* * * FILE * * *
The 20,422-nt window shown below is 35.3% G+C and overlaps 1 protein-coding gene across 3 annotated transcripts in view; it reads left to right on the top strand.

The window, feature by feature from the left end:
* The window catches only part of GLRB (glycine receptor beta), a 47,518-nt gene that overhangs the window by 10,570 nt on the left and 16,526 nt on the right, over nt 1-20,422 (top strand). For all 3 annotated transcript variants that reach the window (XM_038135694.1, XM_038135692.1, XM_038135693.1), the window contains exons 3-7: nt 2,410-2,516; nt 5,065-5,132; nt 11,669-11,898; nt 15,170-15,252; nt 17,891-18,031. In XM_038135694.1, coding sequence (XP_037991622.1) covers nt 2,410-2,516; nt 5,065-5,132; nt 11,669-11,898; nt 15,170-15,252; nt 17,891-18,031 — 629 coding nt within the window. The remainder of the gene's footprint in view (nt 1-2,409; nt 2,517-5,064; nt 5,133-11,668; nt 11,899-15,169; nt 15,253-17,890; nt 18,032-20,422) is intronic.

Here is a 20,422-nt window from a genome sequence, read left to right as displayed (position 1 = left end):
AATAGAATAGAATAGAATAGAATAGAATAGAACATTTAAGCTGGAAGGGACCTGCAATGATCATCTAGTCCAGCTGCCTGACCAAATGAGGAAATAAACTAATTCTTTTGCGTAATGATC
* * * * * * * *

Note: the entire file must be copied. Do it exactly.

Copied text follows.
The 20,422-nt window shown below is 35.3% G+C and overlaps 1 protein-coding gene across 3 annotated transcripts in view; it reads left to right on the top strand.

The window, feature by feature from the left end:
* The window catches only part of GLRB (glycine receptor beta), a 47,518-nt gene that overhangs the window by 10,570 nt on the left and 16,526 nt on the right, over nt 1-20,422 (top strand). For all 3 annotated transcript variants that reach the window (XM_038135694.1, XM_038135692.1, XM_038135693.1), the window contains exons 3-7: nt 2,410-2,516; nt 5,065-5,132; nt 11,669-11,898; nt 15,170-15,252; nt 17,891-18,031. In XM_038135694.1, coding sequence (XP_037991622.1) covers nt 2,410-2,516; nt 5,065-5,132; nt 11,669-11,898; nt 15,170-15,252; nt 17,891-18,031 — 629 coding nt within the window. The remainder of the gene's footprint in view (nt 1-2,409; nt 2,517-5,064; nt 5,133-11,668; nt 11,899-15,169; nt 15,253-17,890; nt 18,032-20,422) is intronic.

Here is a 20,422-nt window from a genome sequence, read left to right as displayed (position 1 = left end):
AATAGAATAGAATAGAATAGAATAGAATAGAACATTTAAGCTGGAAGGGACCTGCAATGATCATCTAGTCCAGCTGCCTGACCAAATGAGGAAATAAACTAATTCTTTTGCGTAATGATC